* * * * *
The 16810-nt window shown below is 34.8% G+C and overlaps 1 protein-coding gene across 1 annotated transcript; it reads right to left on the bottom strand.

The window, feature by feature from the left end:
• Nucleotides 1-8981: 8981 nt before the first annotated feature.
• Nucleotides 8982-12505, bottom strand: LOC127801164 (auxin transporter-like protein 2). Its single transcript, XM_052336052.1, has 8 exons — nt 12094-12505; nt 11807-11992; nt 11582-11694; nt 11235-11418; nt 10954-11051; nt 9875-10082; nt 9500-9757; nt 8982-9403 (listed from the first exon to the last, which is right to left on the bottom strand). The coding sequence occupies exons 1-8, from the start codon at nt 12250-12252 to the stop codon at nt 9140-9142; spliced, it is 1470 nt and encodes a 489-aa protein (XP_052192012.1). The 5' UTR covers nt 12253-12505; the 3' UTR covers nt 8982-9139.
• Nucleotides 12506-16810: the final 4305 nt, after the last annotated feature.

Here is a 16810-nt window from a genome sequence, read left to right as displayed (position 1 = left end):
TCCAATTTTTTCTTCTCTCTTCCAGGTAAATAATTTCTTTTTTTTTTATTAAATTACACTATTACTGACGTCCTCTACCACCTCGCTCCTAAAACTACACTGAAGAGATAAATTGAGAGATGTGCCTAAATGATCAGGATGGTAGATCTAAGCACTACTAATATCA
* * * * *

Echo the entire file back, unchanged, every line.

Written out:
The 16810-nt window shown below is 34.8% G+C and overlaps 1 protein-coding gene across 1 annotated transcript; it reads right to left on the bottom strand.

The window, feature by feature from the left end:
• Nucleotides 1-8981: 8981 nt before the first annotated feature.
• Nucleotides 8982-12505, bottom strand: LOC127801164 (auxin transporter-like protein 2). Its single transcript, XM_052336052.1, has 8 exons — nt 12094-12505; nt 11807-11992; nt 11582-11694; nt 11235-11418; nt 10954-11051; nt 9875-10082; nt 9500-9757; nt 8982-9403 (listed from the first exon to the last, which is right to left on the bottom strand). The coding sequence occupies exons 1-8, from the start codon at nt 12250-12252 to the stop codon at nt 9140-9142; spliced, it is 1470 nt and encodes a 489-aa protein (XP_052192012.1). The 5' UTR covers nt 12253-12505; the 3' UTR covers nt 8982-9139.
• Nucleotides 12506-16810: the final 4305 nt, after the last annotated feature.

Here is a 16810-nt window from a genome sequence, read left to right as displayed (position 1 = left end):
TCCAATTTTTTCTTCTCTCTTCCAGGTAAATAATTTCTTTTTTTTTTATTAAATTACACTATTACTGACGTCCTCTACCACCTCGCTCCTAAAACTACACTGAAGAGATAAATTGAGAGATGTGCCTAAATGATCAGGATGGTAGATCTAAGCACTACTAATATCA